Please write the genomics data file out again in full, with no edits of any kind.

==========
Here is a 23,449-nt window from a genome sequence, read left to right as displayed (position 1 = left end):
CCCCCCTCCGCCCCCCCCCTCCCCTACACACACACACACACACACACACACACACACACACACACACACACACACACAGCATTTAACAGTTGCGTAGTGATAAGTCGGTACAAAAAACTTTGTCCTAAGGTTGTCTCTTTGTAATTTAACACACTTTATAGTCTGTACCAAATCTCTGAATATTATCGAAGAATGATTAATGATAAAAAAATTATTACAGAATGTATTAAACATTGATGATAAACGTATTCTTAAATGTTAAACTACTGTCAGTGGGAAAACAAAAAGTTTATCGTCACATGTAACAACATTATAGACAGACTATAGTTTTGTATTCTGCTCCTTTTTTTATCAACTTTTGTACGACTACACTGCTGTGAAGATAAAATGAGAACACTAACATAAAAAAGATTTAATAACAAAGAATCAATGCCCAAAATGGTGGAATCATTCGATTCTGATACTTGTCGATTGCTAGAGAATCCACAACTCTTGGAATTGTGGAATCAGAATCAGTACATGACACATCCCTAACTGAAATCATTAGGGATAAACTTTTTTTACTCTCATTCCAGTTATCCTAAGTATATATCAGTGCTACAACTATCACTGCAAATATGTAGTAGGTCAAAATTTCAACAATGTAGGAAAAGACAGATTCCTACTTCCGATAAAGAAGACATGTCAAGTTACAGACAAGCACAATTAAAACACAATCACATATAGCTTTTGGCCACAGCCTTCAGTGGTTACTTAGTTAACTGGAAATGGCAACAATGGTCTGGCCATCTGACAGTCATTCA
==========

Here is a 23,449-nt window from a genome sequence, read left to right as displayed (position 1 = left end):
CCCCCCTCCGCCCCCCCCCTCCCCTACACACACACACACACACACACACACACACACACACACACACACACACACACAGCATTTAACAGTTGCGTAGTGATAAGTCGGTACAAAAAACTTTGTCCTAAGGTTGTCTCTTTGTAATTTAACACACTTTATAGTCTGTACCAAATCTCTGAATATTATCGAAGAATGATTAATGATAAAAAAATTATTACAGAATGTATTAAACATTGATGATAAACGTATTCTTAAATGTTAAACTACTGTCAGTGGGAAAACAAAAAGTTTATCGTCACATGTAACAACATTATAGACAGACTATAGTTTTGTATTCTGCTCCTTTTTTTATCAACTTTTGTACGACTACACTGCTGTGAAGATAAAATGAGAACACTAACATAAAAAAGATTTAATAACAAAGAATCAATGCCCAAAATGGTGGAATCATTCGATTCTGATACTTGTCGATTGCTAGAGAATCCACAACTCTTGGAATTGTGGAATCAGAATCAGTACATGACACATCCCTAACTGAAATCATTAGGGATAAACTTTTTTTACTCTCATTCCAGTTATCCTAAGTATATATCAGTGCTACAACTATCACTGCAAATATGTAGTAGGTCAAAATTTCAACAATGTAGGAAAAGACAGATTCCTACTTCCGATAAAGAAGACATGTCAAGTTACAGACAAGCACAATTAAAACACAATCACATATAGCTTTTGGCCACAGCCTTCAGTGGTTACTTAGTTAACTGGAAATGGCAACAATGGTCTGGCCATCTGACAGTCATTCA